Wednesday, June 24, 2015

William Shakespeare, Arden, and me

Mark and I loved Arden on our first visit in May 2009*, could envision ourselves living here one day, but it may not have gone further than that had it not been for Arden's Shakespeare culture. Of our kids, one is an Anglophile and the other is an actor. Their Venn diagram of commonality doesn't include much, but you will find Shakespeare and Monty Python among their few shared interests.  Because Arden boasts the oldest outdoor Shakespeare theater in this country and has a history of summer Shakespeare productions that spans a century, we were curious about their latest endeavor, The Comedy of Errors. So for our second visit to Arden, in June of 2009, we brought the kids. Anything to foster healthy sibling interaction.

Shakespeare isn't just another quirky pastime for an arts community; it is central to the culture in Arden. This village was founded on the principles of Georgism and the Single Tax. Arden founders, sculptor Frank Stevens and architect William Price, met and honed their ideas of Utopia while members of Philadelphia's Single Tax Society. One facet of this society was the organization of a Shakespeare Club within the group. What does Shakespeare have to do with Georgism and the Single Tax? Performing Shakespeare was the training ground for competent public speakers. As they performed, the members were gaining poise and comfort in front of an audience. Their ultimate goal was to create great orators to spread the message of Henry George to the masses. Shakespeare productions became so central to architect William Price's life that when he built his family home in Overbrook, PA, he made the third floor into a theater to accommodate performances.

When Price and Stevens actualized their dream of a utopian village near Wilmington, Shakespeare was at the heart--literally. They created an outdoor theater for performances off of the center of the main green.  The Field Theater exists today in almost the same form, with its simple boulder backdrop and circular bench seating, that it had when it was created in the early 1900's, though these days, it does boast better lights.

Arden can even trace its name and motto to Shakespeare's writing. I knew about the name. Arden Forest is the setting of the play, As You Like It, which is performed every tenth year in Arden. In the play, the characters exchange notes by tree-mail, posting letters on the trees of the forest. When we came to Arden for the second year (2010) to see the play, we went for a hike in Arden Forest and were thrilled to see life imitating art. All throughout the forest, notes were left for friends. Some were hanging from the trees with baggies protecting the words. Others were in jar or tins. We saw love notes from one dog to another. We were quite enchanted by it all. Even more impressed by this touch than we had been by the towel folding at Disney Resorts.

As for the motto? I hadn't realized that "You are welcome hither" was Shakespearean until I went to see this year's production of King Lear.  I groaned when I heard it spoken. I should have known! I like the fact that Arden is constantly surprising me with little tidbits of its Shakespearean history. The Craft Shop Museum (a building constructed in the Elizabethan style of architecture--another nod to Shakespeare's England) is featuring a historical retrospective of costumes. I have got to get over there to see them. I was awed by this year's costumes, all sewn by volunteers. I was one of the helpers last year and was privy to some of the behind-the-scenes process. The attention to detail is remarkable. With few sets to speak of (the aforementioned boulder), costuming becomes an even more important aspect of storytelling.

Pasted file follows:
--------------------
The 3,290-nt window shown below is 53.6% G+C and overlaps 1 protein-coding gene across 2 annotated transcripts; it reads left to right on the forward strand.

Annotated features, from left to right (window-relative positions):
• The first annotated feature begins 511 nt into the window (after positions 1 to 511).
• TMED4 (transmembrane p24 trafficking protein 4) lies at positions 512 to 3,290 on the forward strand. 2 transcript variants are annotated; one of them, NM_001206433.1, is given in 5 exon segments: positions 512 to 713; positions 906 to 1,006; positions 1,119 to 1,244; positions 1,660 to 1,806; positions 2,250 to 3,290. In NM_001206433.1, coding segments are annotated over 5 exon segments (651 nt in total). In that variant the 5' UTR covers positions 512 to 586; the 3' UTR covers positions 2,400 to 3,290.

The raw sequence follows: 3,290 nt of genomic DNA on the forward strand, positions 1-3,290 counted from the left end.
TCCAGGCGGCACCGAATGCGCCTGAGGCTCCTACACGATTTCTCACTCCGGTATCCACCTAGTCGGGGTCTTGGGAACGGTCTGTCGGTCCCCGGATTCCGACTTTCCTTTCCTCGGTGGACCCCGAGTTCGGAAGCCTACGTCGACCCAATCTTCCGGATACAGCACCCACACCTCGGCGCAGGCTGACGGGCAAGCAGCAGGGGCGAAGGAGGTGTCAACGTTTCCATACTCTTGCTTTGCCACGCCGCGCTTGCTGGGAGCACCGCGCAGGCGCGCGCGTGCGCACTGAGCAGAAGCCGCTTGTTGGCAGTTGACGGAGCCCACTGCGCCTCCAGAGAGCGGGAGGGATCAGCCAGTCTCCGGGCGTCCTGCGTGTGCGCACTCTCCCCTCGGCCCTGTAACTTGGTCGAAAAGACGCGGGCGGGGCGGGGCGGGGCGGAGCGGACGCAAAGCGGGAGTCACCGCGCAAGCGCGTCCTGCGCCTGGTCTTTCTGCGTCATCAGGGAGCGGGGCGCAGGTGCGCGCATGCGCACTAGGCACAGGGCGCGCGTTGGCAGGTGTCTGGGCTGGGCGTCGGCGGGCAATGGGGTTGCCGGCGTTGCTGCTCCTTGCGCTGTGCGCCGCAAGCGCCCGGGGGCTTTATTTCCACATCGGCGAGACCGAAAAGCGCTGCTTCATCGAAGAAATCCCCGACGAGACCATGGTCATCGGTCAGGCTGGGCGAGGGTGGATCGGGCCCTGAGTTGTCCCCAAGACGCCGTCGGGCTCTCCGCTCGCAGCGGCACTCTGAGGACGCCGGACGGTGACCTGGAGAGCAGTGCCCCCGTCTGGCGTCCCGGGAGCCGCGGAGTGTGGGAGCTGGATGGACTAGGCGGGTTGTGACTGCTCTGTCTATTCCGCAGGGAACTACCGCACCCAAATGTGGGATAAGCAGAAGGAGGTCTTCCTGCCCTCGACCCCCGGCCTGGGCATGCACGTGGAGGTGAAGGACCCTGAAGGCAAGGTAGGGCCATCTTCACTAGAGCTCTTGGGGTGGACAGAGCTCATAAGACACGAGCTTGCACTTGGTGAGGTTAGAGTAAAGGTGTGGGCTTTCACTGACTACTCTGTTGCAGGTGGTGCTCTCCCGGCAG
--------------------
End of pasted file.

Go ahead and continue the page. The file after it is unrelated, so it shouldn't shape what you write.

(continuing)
These days the shows feature professional actors along side some of my amateur neighbors.  (I really shouldn't discriminate. Some of the professionals are my neighbors as well.) It has been fun to meet some of the Ardenites we had been watching in plays all those years. They were more welcoming than rock stars, but we were still a little star-struck. As evidence,  I offer an example from my Time Hop, a Facebook post from four years ago, "Maren [my actor child] made a friend at the pool; the girl who played Miranda in The Tempest last night. Of course."

I know I have just scratched the surface of the ways the Shakespeare has influenced village life--and by default--me. I hope this blog post opens me up to even more tidbits. I love connection. Speaking of which, our son travelled down from Lancaster County specifically to watch King Lear with us. If Shakespeare can keep our kids tethered to us, I will have another reason to be grateful for the Great Bard.

* Of note--my novel Summers at Blue Lake contains a scene that takes place at an outdoor Shakespeare performance and perhaps influenced Arden resident Cynthia Dewick to tell me that I would love Arden and offer her "Little House" up to us for the weekend. Cynthia read my book because a mutual friend of ours picked it up for their book club to read. In February 2008, I attended the book club in Newark, DE, and met Cynthia for the first time.


  1. Posted on Arden Shakespeare Gild FB page - Thank you Jill!

  2. You were one of the rock stars, Ron. Missed you this year.